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Cinestory Screenwriting Awards

The year is beginning to take its final bows, but there are still a few contests you can enter before 2002 takes center stage. One of these is Cinestory's contest, now in its sixth year. Cinestory also offers a short script contest in addition to its feature contest.

Cinestory was co-founded by Pam Pierce, who was formerly the director of Austin's Heart of Film Festival (see my Nov. 16 column for info about Heart of Film). When she moved to Chicago, she wanted to bring that same sense of support to the film community there. Now Cinestory and Pam have moved to Los Angeles (doesn't everybody?). I interviewed Pam about Cinestory.

Q: How many entries do you receive each year?
A: We receive between 1200 and 1400 scripts a year.

Q: What happens to the script once it arrives in the mail? What's the selection process?
A: The scripts are given to readers and are read twice. The scores are averaged and the best 5% are quarter-finalists.

Q: Where do you get your readers?
A: When we were in Chicago, we used volunteer readers. I trained readers myself and we also held a weekend orientation for readers that included instructors such as Greg Beal, director of the Nicholl Fellowships.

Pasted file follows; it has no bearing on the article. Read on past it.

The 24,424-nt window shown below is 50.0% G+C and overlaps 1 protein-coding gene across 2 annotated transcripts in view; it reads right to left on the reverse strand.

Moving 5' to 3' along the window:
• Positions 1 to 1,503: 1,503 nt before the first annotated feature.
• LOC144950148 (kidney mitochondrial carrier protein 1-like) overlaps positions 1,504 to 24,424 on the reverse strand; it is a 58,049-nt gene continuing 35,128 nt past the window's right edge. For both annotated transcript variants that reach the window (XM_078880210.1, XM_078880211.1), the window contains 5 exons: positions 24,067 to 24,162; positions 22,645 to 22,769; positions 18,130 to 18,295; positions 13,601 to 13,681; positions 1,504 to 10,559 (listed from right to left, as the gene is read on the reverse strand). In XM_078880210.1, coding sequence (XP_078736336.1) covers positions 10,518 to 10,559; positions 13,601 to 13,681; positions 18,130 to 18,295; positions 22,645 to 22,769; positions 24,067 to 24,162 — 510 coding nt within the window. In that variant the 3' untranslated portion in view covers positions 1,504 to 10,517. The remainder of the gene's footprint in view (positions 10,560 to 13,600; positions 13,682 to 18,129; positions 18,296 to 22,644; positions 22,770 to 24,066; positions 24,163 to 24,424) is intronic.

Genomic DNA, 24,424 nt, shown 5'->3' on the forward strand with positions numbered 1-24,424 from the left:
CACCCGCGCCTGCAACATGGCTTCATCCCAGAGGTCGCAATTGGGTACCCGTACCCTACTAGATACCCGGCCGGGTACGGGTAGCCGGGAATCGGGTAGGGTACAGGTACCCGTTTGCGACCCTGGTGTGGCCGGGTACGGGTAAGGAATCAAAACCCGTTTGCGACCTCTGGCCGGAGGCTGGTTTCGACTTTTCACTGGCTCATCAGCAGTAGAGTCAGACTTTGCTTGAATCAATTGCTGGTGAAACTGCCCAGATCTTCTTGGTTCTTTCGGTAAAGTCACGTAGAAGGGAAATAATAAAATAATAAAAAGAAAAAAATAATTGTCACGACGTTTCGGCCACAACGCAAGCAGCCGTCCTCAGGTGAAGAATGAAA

Q: What happens to the quarter-finalists scripts?
A: The 40 to 60 scripts that are the quarter-finalists are read by producers, screenwriting teachers and professional writers in the Chicago area. The top 16 are the semi-finalists. There are three semi-finalist judges from production companies in Los Angeles and New York. The top 8 are the finalists and they're read by six industry judges, usually presidents of production companies. The top three are the winners.

Q: What are the readers and judges looking for?
A: Plot, character, tone, dialog. Was the theme clear? There's a rating scale from 1 to 25. There's a separate section for personal opinion. If the reader was moved by it, it counts for a lot. The idea is that for a script to advance to finals, it has at least 8 people who responded favorably to it.

Q: How long have you been doing the short screenplay contest?
A: We started last year. It has the same procedure as the feature contest, but we only have one winner. Last year we had 250 entries.

Q: Who are your success stories?
A: We've had four options, 1 three-picture writing deal, one writer received representation from ICM. A lot of our success comes from our writers' retreat. Semi-finalists, finalists and winners are all invited to a three day retreat with nine producers and agents as mentors. They're able to build personal relationships that can lead to writing assignments or options.

Q: What are your plans for the contest next year?
A: Our move to Los Angeles makes us closer to our industry contacts, so we're excited about that. And early next year, we hope to have a readers' training workshop in the Los Angeles area.

Some of the judges and mentors of Cinestory's 2001 contest include Egg Pictures (Jodie Foster's production company) and Shapiro-Lichtman Talent Agency. You can check out the website at www.cinestory.com for a complete list and complete rules. But hop to it because the deadline is December 15. And the year will be over before you know it.

Monica Zepeda


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